• Chantel Matthews

Morning Pages

Updated: Sep 29, 2020

I woke up this morning thinking about the vessels I am making and what outcomes do I visualise. What do I envisage seeing, hearing, feeling, or even participating in when it comes to delivering on particular outcomes, ie, art, show, event, insight, etc.

Suppose I use the vessels as an example being shown in a gallery space. In that case, I think about all the galleries I have visited over the last week and seeing works on display, ie, sculptures, paintings, objects, etc., none of it appealed to me as an outcome for my artwork. The idea that something made can only be observed and appreciated or not appreciated for existing doesn't seem satisfying. 

At least with the cuppa tea station, the cups made serve a function and a purpose: to share, connect, and create space for such opportunities to exist and operate. The objects, however, in their making provide me with a process I enjoy. This is the chance to connect with Whenua, make with my body, centre myself spiritually and mentally, and make connections with my tupuna. Acknowledge whakapapa, nature, and in doing bring a sense of purpose and mental well-being.

What does it mean then to only make for my own wants and needs, create self-care through making, create a memory of the act to then destroy, and return them to a function or purpose that serves others?

This birth, death, and rebirth seem to be a pattern I like when making or the temporary bringing me back to sculptural moments.

Weird process, but it is looking something like

  1. Throwing cups connects me to the making, the doing, tradition, women's craft and their place as domestic holders. Consider function, purpose, kai korero, holding time and space.

  2. Some the cups will go to the cuppa tea station to be used by others and others will be turned into other objects/forms (female forms, spine, stacking symbol of connection with others, whakapapa, inspired by nature, morning pages, moments)

  3. glaze them in wai moana (home) connection to turangawaewae, whanau, whakapapa, tupuna, atua, wai, cleansing, healing

  4. Photograph vessels as an archive of their existence, capture the moment, the outcome of my well-being, evidence of my making with my body and mind, the spiritual connection.

  5. Smash the vessels into shards, create enough fragments to turn them back into a function or purpose for others, ie, furniture, domestic. Ideas that come to mind are either a dining table that can house a cuppa tea station or a bench to enjoy a cuppa tea from the tea station. (the vessels used in the furniture will be the used cups from the cuppa tea station.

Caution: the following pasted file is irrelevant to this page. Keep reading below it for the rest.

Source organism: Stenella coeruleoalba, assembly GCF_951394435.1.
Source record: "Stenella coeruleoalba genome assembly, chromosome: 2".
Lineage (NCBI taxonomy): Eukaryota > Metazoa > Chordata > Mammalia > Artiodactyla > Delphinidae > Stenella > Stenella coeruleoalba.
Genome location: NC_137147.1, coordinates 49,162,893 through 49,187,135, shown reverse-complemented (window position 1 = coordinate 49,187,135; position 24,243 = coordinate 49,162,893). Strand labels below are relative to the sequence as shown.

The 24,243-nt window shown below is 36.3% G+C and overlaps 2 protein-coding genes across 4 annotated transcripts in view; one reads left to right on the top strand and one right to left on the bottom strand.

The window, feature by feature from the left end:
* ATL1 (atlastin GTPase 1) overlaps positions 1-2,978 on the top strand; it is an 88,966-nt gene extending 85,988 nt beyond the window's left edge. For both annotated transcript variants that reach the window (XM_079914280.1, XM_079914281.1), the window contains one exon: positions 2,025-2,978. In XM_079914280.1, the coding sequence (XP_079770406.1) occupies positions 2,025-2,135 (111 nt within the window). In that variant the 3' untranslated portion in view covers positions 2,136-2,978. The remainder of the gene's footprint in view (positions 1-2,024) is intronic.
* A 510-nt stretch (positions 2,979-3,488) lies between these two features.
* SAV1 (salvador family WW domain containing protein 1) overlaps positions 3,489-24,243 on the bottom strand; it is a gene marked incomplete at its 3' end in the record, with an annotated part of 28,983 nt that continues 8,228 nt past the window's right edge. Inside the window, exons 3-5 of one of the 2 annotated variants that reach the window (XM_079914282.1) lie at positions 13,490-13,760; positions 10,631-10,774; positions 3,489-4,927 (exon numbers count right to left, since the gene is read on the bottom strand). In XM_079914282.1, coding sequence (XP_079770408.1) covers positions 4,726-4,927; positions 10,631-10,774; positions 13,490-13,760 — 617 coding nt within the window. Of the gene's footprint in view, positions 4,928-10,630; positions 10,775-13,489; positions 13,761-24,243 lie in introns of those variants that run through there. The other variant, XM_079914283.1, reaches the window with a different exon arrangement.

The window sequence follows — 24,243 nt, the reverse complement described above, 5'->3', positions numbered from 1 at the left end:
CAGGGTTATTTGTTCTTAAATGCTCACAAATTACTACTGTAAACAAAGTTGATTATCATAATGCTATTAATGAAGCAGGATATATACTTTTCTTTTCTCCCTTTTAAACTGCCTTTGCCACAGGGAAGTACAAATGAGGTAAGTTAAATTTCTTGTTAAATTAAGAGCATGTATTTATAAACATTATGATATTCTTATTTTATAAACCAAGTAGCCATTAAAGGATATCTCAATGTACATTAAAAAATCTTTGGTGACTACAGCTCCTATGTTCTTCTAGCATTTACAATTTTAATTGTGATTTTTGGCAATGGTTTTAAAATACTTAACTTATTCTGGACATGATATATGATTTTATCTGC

6. The cuppa tea station will exist alongside the making of vessels as cups will continue to be made alongside the vessels to extend others' well-being. The joy I get from making the vessels will run parallel with the cuppa tea station that gives to others. The making holds space for me as the tea station holds space for others. 

Of all the works I have looked at in the last week at galleries, the main one that sticks out to me is Olivia Blyth (Waiata), For it existing in a really visible/invisible way. You don't know the work exists unless you ask or read about it. The idea that it sits there and performs for all that exists. It has a purpose, it is functional if you take from it, it produces healing and cleansing properties, which can give you a sense of home with its smell and kai. I like this idea of it not necessarily being owned or criticised, but rather something that takes care of you and relies on you to take care of it will continue to exist in life and death.



Olivia Blyth Untitled (Waiata)

The permanent garden installation Untitled (Waiata) is a process in motion. Weaving the past and present of the site into a composition which will grow with Objectspace’s future, the planting is sensitive to the movements of sunlight and indigeous plant species of the site, invoking their connection to the social contexts of the surrounding areas.

Blyth has made a selection of plants inspired by the traditional Māori healing form of Rongoā, with a particular emphasis on those designated as having healing and cleansing qualities. In time these species will provide shelter and sustenance for roaming insects and birdlife. The inclusion of taro calls into presence the earlier wealth of urban gardens found in Ponsonby, Freemans Bay and Grey Lynn, and signals to their important participation in the cultural life of the area.

Attentive to the poetic and symbiotic relationships of these plant species, together, and with growth, their leaf surfaces will begin to reflect a subtle, everchanging light path across the entrance to Objectspace, bringing with it a sense of movement, sound and luminosity to visitors.

The practice of artist and designer Olivia Blyth (Ngati Hamoa) investigates place, transitional spaces and the non-human contributors to our human communities. Applying ancient Polynesian frameworks to her research and methods, Blyth focuses on the role and responsibilities of the artist’s work within our communities.